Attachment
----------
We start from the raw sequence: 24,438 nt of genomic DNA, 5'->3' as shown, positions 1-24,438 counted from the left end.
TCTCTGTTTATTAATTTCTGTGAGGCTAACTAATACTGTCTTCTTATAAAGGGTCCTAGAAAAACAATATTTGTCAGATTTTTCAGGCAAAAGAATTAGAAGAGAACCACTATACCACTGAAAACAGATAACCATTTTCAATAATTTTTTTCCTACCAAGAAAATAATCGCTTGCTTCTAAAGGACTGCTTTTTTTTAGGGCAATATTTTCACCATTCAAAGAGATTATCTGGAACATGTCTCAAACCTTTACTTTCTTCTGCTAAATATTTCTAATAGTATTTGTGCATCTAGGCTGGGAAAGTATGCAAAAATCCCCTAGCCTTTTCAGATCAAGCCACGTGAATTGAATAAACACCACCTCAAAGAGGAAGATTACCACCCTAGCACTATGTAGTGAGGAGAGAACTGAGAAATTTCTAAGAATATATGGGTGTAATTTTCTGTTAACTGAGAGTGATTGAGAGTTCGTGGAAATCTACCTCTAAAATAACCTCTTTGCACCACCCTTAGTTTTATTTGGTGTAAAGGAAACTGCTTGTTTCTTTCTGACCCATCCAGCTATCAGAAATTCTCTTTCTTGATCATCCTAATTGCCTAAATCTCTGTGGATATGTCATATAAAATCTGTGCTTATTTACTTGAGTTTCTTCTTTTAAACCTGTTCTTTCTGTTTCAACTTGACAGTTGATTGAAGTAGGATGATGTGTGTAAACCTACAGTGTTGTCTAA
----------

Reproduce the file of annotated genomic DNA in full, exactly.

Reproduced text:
We start from the raw sequence: 24,438 nt of genomic DNA, 5'->3' as shown, positions 1-24,438 counted from the left end.
TCTCTGTTTATTAATTTCTGTGAGGCTAACTAATACTGTCTTCTTATAAAGGGTCCTAGAAAAACAATATTTGTCAGATTTTTCAGGCAAAAGAATTAGAAGAGAACCACTATACCACTGAAAACAGATAACCATTTTCAATAATTTTTTTCCTACCAAGAAAATAATCGCTTGCTTCTAAAGGACTGCTTTTTTTTAGGGCAATATTTTCACCATTCAAAGAGATTATCTGGAACATGTCTCAAACCTTTACTTTCTTCTGCTAAATATTTCTAATAGTATTTGTGCATCTAGGCTGGGAAAGTATGCAAAAATCCCCTAGCCTTTTCAGATCAAGCCACGTGAATTGAATAAACACCACCTCAAAGAGGAAGATTACCACCCTAGCACTATGTAGTGAGGAGAGAACTGAGAAATTTCTAAGAATATATGGGTGTAATTTTCTGTTAACTGAGAGTGATTGAGAGTTCGTGGAAATCTACCTCTAAAATAACCTCTTTGCACCACCCTTAGTTTTATTTGGTGTAAAGGAAACTGCTTGTTTCTTTCTGACCCATCCAGCTATCAGAAATTCTCTTTCTTGATCATCCTAATTGCCTAAATCTCTGTGGATATGTCATATAAAATCTGTGCTTATTTACTTGAGTTTCTTCTTTTAAACCTGTTCTTTCTGTTTCAACTTGACAGTTGATTGAAGTAGGATGATGTGTGTAAACCTACAGTGTTGTCTAA